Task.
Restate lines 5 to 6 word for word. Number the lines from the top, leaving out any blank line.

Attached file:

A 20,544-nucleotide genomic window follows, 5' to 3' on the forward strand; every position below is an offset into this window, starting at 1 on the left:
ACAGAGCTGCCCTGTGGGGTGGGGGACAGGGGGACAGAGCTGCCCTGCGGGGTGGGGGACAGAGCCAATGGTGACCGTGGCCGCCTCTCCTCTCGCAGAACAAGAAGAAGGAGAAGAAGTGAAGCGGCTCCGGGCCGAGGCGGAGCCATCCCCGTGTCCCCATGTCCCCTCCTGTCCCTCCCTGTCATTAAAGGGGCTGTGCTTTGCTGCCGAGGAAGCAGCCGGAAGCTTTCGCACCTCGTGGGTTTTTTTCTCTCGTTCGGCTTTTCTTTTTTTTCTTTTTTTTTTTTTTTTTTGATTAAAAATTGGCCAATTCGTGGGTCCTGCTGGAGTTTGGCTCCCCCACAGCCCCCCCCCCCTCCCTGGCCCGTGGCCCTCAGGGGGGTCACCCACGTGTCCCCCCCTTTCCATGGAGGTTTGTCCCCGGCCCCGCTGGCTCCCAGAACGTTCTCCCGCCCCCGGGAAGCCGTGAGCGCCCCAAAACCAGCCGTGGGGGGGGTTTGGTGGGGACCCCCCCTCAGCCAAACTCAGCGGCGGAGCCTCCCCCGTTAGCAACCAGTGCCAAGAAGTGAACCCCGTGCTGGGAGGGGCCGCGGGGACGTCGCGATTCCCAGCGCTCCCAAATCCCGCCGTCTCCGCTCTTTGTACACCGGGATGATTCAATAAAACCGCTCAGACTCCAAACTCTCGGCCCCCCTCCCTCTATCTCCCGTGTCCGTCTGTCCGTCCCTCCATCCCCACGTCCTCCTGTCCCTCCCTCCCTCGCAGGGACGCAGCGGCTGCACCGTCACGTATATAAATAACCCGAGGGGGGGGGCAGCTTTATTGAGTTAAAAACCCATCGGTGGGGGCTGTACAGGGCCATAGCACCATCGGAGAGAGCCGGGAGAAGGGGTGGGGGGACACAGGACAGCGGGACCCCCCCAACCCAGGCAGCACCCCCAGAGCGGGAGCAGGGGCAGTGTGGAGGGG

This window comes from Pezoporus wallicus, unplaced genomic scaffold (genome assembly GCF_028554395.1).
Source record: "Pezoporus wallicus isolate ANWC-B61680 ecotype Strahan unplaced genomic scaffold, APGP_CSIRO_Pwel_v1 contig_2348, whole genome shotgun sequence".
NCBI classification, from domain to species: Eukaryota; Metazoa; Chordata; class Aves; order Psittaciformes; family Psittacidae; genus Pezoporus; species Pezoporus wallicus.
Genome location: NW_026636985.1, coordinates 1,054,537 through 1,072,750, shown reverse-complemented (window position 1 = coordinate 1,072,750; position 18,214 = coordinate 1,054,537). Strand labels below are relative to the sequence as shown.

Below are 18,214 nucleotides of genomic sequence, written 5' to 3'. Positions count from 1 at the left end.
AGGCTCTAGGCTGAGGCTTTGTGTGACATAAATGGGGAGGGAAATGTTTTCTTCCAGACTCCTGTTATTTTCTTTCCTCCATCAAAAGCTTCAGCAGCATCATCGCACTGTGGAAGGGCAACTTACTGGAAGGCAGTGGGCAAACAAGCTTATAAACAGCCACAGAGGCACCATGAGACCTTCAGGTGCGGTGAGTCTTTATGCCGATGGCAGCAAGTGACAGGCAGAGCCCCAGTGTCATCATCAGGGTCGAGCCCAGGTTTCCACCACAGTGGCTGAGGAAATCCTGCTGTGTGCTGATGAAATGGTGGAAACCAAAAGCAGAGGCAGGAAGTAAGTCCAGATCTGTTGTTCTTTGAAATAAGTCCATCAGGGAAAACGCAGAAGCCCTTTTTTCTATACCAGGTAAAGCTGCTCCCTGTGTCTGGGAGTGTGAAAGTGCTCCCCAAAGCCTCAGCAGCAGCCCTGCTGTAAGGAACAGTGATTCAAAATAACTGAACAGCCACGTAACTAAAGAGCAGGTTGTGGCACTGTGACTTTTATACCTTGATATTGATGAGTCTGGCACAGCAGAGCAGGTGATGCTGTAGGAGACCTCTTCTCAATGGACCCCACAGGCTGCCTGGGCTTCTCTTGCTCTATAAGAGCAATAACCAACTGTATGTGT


NCBI classification, from domain to species: Eukaryota; Metazoa; Chordata; class Aves; order Psittaciformes; family Psittacidae; genus Pezoporus; species Pezoporus wallicus.
Genome location: NW_026636985.1, coordinates 1,054,537 through 1,072,750, shown reverse-complemented (window position 1 = coordinate 1,072,750; position 18,214 = coordinate 1,054,537). Strand labels below are relative to the sequence as shown.